Midleton CBS were awarded the Water School of the Year award in May 2017, as the overall secondary school winners. The school, based in Midleton, Co. Cork, is made up of 700 students and 60 teachers.
Step 1: Green-Schools Committee
The Green-Schools Committee is made up of students from every year. They meet every month to discuss progress and ideas for future initiatives.
Step 2: Environmental Review
In order to review the existing levels of awareness regarding water conservation within the school, a survey of 1st and transition year students was carried out . It was found that levels of awareness were already very good in the school – almost 70% of the students surveyed turn off the tap while brushing their teeth. To control water usage, a leaks test was conducted and a large leak was found following the building of a new school extension. This leak was identified and fixed. They also carried out a volume test in each set of taps in the school. Taps with excessive flow rates were reported to the caretaker and the flow rate reduced.
Step 3: Action Plan
Midleton CBS came up with a detailed Action Plan for reducing their water consumption. Their aims were:
- To reduce the amount of water used in the school
- To ensure the school community was aware of the Green-Schools Water theme
- To increase water conservation awareness within the school
- To discover the amount of water being used daily, weekly and annually
- To identify leaking water appliances in the school
To achieve these goals they carried out the following actions (among others):
- Set target to reduce water consumption by 10%
- Conducted water usage surveys among first year and transition year students
- Conducted a “Slow the Flow, Save H2O” campaign
- Carried out an audit of water appliances and water flow rate
- Participated in the Green-Schools Irish Water Poster Competition
- Set up a water-butt for rainwater harvesting
- Updated their website with the findings of their water surveys
- Participated in the Green-Schools Walk for Water event at Gougane Barra
Step 4: Monitoring and Evaluation
The school’s progress for the Water theme was monitored in a number of ways:
- Records were kept of water usage.
- They carried out a leaks test and discovered a major leak. They evaluated their progress by comparing figures from previous years. Between 2014 and 2015 they saw a 26% reduction in mains water use even with a 10% increase in school population and a 225% increase in floor area.
- Designated water wardens check the meter and check for leaks, and dripping taps on a regular basis. Water flow into and out of the rainwater tank is monitored as this supplies all toilets in the new extension.
- They monitored the rain collected from their “garden shed” which collected in the water butt, this water was then used in the poly-tunnel.
- The litter theme was maintained with the addition of paper recycling bins to the classrooms; new signs were put up in the canteen to remind students to segregate their waste.
- They also maintained the energy theme by reigniting their “Be bright turn off the lights” campaign. All new classrooms were fitted with reminder signs to switch off the lights, shut down computers, turn off screens and close windows. All computers in the IT rooms had their power settings changed to go to sleep and power off sooner and the brightness was also turned down on the screens.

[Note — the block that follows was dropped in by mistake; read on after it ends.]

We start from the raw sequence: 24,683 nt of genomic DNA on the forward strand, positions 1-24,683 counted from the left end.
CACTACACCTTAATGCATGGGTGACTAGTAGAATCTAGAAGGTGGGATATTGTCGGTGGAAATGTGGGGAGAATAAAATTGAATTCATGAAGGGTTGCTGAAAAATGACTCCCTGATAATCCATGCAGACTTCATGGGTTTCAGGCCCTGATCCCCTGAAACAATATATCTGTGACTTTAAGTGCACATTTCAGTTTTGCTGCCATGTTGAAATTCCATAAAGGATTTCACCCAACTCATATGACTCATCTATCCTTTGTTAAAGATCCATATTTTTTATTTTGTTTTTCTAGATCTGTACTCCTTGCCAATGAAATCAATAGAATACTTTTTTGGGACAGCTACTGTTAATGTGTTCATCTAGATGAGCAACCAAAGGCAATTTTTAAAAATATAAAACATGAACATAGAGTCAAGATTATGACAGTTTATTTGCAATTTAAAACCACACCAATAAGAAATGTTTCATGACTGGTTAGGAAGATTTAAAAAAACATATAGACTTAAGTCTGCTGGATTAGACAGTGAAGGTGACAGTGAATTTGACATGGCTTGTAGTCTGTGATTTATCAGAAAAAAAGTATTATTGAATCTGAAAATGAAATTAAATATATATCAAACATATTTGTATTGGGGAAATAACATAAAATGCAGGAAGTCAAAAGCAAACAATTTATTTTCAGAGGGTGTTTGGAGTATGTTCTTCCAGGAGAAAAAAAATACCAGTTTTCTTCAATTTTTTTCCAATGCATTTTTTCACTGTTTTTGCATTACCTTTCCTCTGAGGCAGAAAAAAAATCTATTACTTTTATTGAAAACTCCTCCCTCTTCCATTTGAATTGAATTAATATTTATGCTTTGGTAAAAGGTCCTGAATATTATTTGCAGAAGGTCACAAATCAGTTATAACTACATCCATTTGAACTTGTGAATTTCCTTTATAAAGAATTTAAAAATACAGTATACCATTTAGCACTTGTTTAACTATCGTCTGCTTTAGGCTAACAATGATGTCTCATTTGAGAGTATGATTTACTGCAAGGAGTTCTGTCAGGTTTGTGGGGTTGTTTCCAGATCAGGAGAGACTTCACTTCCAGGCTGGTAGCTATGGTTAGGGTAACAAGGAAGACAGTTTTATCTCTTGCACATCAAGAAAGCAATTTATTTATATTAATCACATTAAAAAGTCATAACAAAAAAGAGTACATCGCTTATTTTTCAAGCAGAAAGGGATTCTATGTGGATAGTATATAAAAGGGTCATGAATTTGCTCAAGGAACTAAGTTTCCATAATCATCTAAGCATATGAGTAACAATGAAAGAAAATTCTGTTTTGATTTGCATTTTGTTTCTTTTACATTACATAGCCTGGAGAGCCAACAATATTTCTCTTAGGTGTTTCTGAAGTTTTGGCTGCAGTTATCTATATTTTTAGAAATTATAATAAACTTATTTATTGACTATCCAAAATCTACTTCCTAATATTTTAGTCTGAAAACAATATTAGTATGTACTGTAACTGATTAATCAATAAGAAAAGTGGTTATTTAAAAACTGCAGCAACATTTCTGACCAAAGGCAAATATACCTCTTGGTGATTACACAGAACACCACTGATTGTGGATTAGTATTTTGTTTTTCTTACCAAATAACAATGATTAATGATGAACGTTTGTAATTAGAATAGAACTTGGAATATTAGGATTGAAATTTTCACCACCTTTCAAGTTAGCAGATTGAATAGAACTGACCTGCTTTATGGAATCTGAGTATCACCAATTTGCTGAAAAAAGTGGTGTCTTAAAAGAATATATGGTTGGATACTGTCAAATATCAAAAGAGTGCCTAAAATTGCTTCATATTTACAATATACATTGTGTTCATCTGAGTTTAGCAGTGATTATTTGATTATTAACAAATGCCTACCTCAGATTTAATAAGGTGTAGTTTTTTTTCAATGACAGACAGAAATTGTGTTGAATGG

Step 5: Curriculum Links
Water was incorporated into the curriculum for all year groups, some examples include:
|Subject||Class group||Issue covered|
|German||1st – 6th yr||Wasser, Rhine River|
|Music||1st – 6th yr||Sing songs with water theme|
|Art||1st – 6th yr||Water colours, design|
|History||1st – 6th yr||Knowing when rivers were formed, motte and bailey|
|Business||1st – 6th yr||Water charges for accounts|
|Physics||4th – 6th yr||Volume, surface area, oil floats on water (density)|
|Chemistry||4th – 6th yr||Used as a solvent for diluting substances in experiments, osmosis, Liebig condenser (distillation)|
|Biology||4th – 6th yr||Water for life|
|Maths||1st – 6th yr||Quantity/ratio, volume, surface area|
Step 6: Informing and Involving
The whole school is informed and involved in a number of ways, and the wider community is also included in Green-Schools initiatives:
- They have a “water wall” and recycled notice-boards which are updated regularly by the committee. Updates include graphs, water usage, upcoming events, and pictures of previous events.
- Classes made posters for the Green-Schools Irish Water Poster Competition; these were displayed around the school.
- All Transition Year students participate in their Green-Schools module, rotating over the year.
- Membership of the Green-Schools committee is open to all students and staff, and student council members are de facto members, allowing them to report back to their classes as they do with other issues. Teachers spent a lesson focusing on water and how it’s incorporated into their subject, in the lead up to World Water Day.
- They are very involved with the Tidy Towns in the town, each year they help them with the clean-up of Ballyannon Woods and Midleton estuary. They will be using water from their rainwater butt to water the Tidy Towns’ flowers.
Step 7: Green Code
Submissions for a new Green Code were requested from all the students, the submissions were read out at the committee meeting and the winner selected: “Slow the Flow, save H2O”